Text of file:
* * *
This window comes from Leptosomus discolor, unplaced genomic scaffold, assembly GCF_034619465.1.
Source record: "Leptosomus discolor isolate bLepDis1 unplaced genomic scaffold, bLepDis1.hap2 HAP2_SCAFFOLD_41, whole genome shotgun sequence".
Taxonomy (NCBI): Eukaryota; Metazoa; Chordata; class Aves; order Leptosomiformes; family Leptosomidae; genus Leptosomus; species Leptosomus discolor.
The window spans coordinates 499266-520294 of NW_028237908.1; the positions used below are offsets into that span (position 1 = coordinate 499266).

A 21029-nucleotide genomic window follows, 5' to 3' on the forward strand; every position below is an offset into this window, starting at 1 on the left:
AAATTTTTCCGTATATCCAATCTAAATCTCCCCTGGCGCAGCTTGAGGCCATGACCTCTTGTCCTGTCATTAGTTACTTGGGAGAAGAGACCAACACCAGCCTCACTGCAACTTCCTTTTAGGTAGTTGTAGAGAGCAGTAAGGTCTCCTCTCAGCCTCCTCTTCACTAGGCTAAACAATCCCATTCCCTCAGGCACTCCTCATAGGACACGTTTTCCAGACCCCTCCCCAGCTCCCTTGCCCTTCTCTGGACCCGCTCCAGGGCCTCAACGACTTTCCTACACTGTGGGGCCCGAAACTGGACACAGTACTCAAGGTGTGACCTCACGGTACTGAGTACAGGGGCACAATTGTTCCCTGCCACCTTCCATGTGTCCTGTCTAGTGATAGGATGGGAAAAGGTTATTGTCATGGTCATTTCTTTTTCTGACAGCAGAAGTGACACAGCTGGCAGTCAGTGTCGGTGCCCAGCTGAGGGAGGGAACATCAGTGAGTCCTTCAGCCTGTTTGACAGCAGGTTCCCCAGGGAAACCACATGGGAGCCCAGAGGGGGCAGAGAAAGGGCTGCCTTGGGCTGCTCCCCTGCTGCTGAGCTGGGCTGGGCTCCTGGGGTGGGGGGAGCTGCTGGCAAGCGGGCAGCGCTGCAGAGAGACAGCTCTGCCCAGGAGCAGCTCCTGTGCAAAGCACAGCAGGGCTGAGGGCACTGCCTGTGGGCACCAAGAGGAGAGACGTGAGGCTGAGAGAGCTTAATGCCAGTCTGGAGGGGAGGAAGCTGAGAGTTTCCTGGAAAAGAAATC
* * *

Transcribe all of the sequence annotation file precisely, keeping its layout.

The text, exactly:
This window comes from Leptosomus discolor, unplaced genomic scaffold, assembly GCF_034619465.1.
Source record: "Leptosomus discolor isolate bLepDis1 unplaced genomic scaffold, bLepDis1.hap2 HAP2_SCAFFOLD_41, whole genome shotgun sequence".
Taxonomy (NCBI): Eukaryota; Metazoa; Chordata; class Aves; order Leptosomiformes; family Leptosomidae; genus Leptosomus; species Leptosomus discolor.
The window spans coordinates 499266-520294 of NW_028237908.1; the positions used below are offsets into that span (position 1 = coordinate 499266).

A 21029-nucleotide genomic window follows, 5' to 3' on the forward strand; every position below is an offset into this window, starting at 1 on the left:
AAATTTTTCCGTATATCCAATCTAAATCTCCCCTGGCGCAGCTTGAGGCCATGACCTCTTGTCCTGTCATTAGTTACTTGGGAGAAGAGACCAACACCAGCCTCACTGCAACTTCCTTTTAGGTAGTTGTAGAGAGCAGTAAGGTCTCCTCTCAGCCTCCTCTTCACTAGGCTAAACAATCCCATTCCCTCAGGCACTCCTCATAGGACACGTTTTCCAGACCCCTCCCCAGCTCCCTTGCCCTTCTCTGGACCCGCTCCAGGGCCTCAACGACTTTCCTACACTGTGGGGCCCGAAACTGGACACAGTACTCAAGGTGTGACCTCACGGTACTGAGTACAGGGGCACAATTGTTCCCTGCCACCTTCCATGTGTCCTGTCTAGTGATAGGATGGGAAAAGGTTATTGTCATGGTCATTTCTTTTTCTGACAGCAGAAGTGACACAGCTGGCAGTCAGTGTCGGTGCCCAGCTGAGGGAGGGAACATCAGTGAGTCCTTCAGCCTGTTTGACAGCAGGTTCCCCAGGGAAACCACATGGGAGCCCAGAGGGGGCAGAGAAAGGGCTGCCTTGGGCTGCTCCCCTGCTGCTGAGCTGGGCTGGGCTCCTGGGGTGGGGGGAGCTGCTGGCAAGCGGGCAGCGCTGCAGAGAGACAGCTCTGCCCAGGAGCAGCTCCTGTGCAAAGCACAGCAGGGCTGAGGGCACTGCCTGTGGGCACCAAGAGGAGAGACGTGAGGCTGAGAGAGCTTAATGCCAGTCTGGAGGGGAGGAAGCTGAGAGTTTCCTGGAAAAGAAATC